Melissa Dorn & Kate E. Schaffer
The Everyday Feminist: Fine China
February 25 – April 13, 2019
Artist Reception: April 5, 2019 • 5:30 – 8:00pm
Artist Dialogue @ 6:30pm
What does it mean to be a feminist? What does it mean to be a feminist every day? The exhibition will explore this question through installation, paintings and sculpture. The work of Melissa Dorn and Kate E. Schaffer revolves around commonplace objects, those often overlooked, just as women’s work is often overlooked. The exhibition includes an interactive installation that encourages people to make two objects: one that grows the exhibition so it becomes more democratic and another to take home as an everyday reminder of what it means to be a feminist.
I am interested in the ways that, for those who are paying attention to the world around us, our imagination is capable of animating the often banal and inanimate experiences and objects in our day‐to‐day lives. In my work, I draw from these daily occurrences and elevate common objects to higher ground by focusing all my energy and attention on them. Exploring gesture, line, color, form and texture, I play with these elements to see how they can ﬁguratively obscure the object. By selectively picking certain characteristics from the object that convey a slight gesture or sense of humor, I leave room for ambiguity, opening the door for viewers to enter and interact with the work. Color is incredibly important in my work, both the complete saturation that creates its own movement or vibrations to the seemingly absence of color where I rely on texture to create a similar movement.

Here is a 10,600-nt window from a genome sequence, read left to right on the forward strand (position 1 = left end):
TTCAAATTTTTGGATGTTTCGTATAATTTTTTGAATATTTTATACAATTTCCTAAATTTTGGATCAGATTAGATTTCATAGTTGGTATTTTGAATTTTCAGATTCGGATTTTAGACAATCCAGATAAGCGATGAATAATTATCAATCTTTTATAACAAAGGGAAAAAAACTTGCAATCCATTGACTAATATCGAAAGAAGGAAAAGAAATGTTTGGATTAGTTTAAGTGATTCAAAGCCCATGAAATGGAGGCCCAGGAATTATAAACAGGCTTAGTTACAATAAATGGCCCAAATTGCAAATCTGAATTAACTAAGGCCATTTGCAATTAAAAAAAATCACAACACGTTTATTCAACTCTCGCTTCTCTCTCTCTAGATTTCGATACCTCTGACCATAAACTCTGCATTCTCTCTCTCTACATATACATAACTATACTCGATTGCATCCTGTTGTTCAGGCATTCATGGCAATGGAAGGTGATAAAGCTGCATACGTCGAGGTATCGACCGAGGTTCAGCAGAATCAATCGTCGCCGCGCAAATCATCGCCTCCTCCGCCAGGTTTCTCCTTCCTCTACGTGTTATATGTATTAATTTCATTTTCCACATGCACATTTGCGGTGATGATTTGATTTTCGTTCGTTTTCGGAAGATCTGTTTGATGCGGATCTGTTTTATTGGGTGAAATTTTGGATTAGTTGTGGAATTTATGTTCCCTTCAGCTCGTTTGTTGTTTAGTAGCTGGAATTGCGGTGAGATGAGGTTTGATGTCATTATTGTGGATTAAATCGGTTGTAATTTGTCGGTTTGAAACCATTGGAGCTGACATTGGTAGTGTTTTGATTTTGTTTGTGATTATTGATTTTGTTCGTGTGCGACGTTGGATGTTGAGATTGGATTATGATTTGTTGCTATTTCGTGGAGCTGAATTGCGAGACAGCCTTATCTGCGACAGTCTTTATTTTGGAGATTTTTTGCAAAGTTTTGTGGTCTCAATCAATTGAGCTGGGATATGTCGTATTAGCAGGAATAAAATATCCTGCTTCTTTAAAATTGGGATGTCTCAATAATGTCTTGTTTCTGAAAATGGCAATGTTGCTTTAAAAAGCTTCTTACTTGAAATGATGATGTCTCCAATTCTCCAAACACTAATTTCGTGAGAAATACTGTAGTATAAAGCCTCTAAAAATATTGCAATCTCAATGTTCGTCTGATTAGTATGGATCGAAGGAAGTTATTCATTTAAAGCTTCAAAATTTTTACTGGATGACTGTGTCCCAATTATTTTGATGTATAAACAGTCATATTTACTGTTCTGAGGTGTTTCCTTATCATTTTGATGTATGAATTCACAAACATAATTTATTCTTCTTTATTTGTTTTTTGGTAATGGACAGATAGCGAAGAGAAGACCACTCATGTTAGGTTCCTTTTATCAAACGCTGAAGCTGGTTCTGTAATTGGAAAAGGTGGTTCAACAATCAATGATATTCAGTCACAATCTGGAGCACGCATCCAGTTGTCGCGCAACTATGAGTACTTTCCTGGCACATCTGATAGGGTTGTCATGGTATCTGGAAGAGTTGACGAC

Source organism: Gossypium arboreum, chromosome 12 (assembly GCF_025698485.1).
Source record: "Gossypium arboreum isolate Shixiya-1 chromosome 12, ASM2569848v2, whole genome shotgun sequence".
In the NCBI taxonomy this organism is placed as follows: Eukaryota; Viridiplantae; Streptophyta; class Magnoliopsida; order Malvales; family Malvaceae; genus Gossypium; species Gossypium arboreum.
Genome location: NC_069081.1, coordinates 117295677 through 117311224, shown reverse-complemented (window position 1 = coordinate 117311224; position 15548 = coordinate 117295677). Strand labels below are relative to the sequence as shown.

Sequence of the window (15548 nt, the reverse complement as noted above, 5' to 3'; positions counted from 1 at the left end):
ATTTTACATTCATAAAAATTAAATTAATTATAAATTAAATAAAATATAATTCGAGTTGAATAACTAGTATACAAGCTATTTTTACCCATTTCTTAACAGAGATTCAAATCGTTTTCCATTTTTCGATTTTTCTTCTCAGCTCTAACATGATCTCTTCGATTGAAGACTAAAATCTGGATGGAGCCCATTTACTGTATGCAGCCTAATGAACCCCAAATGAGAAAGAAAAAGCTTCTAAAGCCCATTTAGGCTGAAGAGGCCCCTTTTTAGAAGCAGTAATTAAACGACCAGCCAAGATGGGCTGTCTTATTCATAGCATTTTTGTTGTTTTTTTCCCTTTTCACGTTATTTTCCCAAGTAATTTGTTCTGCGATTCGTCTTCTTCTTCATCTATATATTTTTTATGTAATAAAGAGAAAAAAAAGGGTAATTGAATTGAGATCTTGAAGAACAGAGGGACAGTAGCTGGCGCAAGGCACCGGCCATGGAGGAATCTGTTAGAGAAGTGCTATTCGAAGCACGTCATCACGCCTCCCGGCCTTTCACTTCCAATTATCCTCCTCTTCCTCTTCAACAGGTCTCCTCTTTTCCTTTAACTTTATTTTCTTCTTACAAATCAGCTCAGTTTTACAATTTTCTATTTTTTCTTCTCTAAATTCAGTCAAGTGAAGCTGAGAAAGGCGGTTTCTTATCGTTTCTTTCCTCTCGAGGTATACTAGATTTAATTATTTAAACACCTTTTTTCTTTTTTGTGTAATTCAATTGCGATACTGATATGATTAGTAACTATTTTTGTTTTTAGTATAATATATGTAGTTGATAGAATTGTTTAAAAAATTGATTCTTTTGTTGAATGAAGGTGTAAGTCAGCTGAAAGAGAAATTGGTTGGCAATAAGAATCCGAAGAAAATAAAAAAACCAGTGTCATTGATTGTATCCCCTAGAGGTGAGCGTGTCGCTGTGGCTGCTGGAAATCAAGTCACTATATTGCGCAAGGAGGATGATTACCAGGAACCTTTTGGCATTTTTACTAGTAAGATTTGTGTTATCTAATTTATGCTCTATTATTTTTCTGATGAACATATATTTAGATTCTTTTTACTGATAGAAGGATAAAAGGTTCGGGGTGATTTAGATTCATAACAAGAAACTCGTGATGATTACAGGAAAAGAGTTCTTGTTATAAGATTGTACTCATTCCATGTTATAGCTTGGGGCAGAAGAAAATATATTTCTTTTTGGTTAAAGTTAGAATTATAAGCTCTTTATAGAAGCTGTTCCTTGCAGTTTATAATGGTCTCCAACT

KATE E. SCHAFFER
I create nowheres and somewheres through painting, installation, performance and writing, that shift the viewer’s sense of positionality, generating a sense of place and a feeling of displacement. I do this by: 1) using my own negative capability where, according to Of Water and the Spirit, “Your not knowing is your being prepared”; 2) building, breaking, and remaking space as I question American culture and painting’s history; 3) examining relationships between elements in the work as well as between myself and others in what Molly Zuckerman Hartung calls “a long conversation with the self (which is a conversation with all the others encountered in one’s life, and internalized)”; 4) utilizing formalism and abstraction for political means to frame, contain, and communicate my thinking and feelings; 5) changing history and the future through radical imagination; 6) making visual and written material coalesce into synesthetic experiences; 7) creating queer spaces that are uncool and open yet cool and knowing, that want to close but remain open.